We were driving to a quaint Texan town down South. I was in the back with the girls, mom and auntie Halie. We were talking about the challenge of bedtime, that all parents struggle with. The hostage-like situation. The delay. And the obvious difference between how long it takes a dad vs. a mom to leave the room. In our family, our kids always have something more to ask, to say, to sooth, if mom puts them to bed. If dad does it, he is in-and-out. Efficient. Detached from drama, on most days. They don’t engage with the testing of limits, or the delay tactics. Dads put a stop to it faster than a mom can read through the situation to remove herself before it goes too far and it’s too late.
We were laughing at the similarities of bedtime, and I have no secrets about how I feel at times. Conrad even says to our daughters plainly: “I’ll put you to bed. You’ve drained all the energy out of mommy tonight. She needs a little time to herself before her bedtime.”
Alas, in the car, out of the blue, Jackie says: “it doesn’t sound like you like having kids”. Silence.
Halie jumps in to explain that all moms feel a little exhausted with the routine or the bed time delay, but we love our kids and we love being moms. She was kind enough to say she feels like me.
Jackie’s words though. As always, caused me to do some soul searching. Measuring my words better, spending time in introspection. How do I really feel and what I let be seen.
Next morning over coffee I was sharing with Conrad about this. Without skipping a beat he thought of the perfect comeback. “It sounds like you don’t like having parents”. He was glad he wasn’t there to say this, just so he wouldn’t offend mom, or hurt Jackie’s feelings, but isn’t that the other side of the truth. We both look into the same mirror from opposite sides. My words or mood can give an skewed impression of how I truly feel or my committed love to my kids. But doesn’t their testing, pushing, disobedience, ingratitude paint the same picture from the opposite side?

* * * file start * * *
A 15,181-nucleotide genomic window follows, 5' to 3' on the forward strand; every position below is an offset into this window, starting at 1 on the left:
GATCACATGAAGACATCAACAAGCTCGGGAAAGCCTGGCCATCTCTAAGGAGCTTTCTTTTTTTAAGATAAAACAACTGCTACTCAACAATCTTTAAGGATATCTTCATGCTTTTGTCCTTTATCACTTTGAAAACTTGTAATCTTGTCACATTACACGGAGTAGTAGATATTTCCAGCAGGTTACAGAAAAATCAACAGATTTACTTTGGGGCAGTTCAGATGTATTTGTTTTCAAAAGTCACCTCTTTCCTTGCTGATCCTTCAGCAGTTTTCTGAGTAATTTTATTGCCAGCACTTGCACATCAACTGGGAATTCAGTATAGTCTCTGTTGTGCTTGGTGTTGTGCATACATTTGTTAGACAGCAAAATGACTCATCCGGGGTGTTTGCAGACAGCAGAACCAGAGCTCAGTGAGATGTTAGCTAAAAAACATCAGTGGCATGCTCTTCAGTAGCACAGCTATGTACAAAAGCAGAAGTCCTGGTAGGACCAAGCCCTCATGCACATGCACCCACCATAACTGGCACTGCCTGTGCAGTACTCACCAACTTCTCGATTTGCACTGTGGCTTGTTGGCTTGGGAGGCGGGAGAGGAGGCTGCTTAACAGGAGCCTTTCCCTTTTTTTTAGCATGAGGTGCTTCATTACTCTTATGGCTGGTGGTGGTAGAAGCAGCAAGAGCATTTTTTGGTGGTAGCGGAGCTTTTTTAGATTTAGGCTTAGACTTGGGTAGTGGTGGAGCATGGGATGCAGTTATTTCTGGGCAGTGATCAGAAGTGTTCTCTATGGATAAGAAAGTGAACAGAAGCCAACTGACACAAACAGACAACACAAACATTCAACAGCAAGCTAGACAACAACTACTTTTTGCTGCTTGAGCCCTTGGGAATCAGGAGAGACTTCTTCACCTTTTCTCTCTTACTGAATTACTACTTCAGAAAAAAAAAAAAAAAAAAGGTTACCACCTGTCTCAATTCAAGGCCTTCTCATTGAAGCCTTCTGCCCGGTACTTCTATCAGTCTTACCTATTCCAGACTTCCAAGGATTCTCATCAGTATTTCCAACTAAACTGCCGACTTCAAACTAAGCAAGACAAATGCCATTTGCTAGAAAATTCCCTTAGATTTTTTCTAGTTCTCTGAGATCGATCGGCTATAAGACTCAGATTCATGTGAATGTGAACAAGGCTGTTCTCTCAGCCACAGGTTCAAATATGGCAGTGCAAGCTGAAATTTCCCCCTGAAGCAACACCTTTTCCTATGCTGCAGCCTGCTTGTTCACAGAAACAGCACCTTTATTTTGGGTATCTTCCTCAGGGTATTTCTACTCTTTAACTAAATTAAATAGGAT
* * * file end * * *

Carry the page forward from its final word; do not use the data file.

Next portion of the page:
This conversation with my eldest was perfectly complemented by the comment of my youngest, in that same drive: “You know, I didn’t feel loved on this trip”. These comments knock the wind out of me. I regroup fast and dig deeper. Did I miss something? “Why do you think you feel this way?” As we listen, as she finds her words in English, at age 4. I realize something important. Our Love languages are different. Ivy and I share acts of service, but she also thrives on physical touch. As she was in her car seat for 3 hours, physical contact was limited to a slight brush of her face, kissing her hand. And on the way back I didn’t sit next to her. I sat all the way on the back.
We talk to our daughters about our love for them, no matter what. Their smiles bloom on their faces, as we affirm our commitment without any flourishes, but we express our clear, down to earth, love. We apologize for the disconnection or hurt they may have felt and will most likely feel in the future, because life is busy and priorities shifts. But our love for them never changes, no matter what.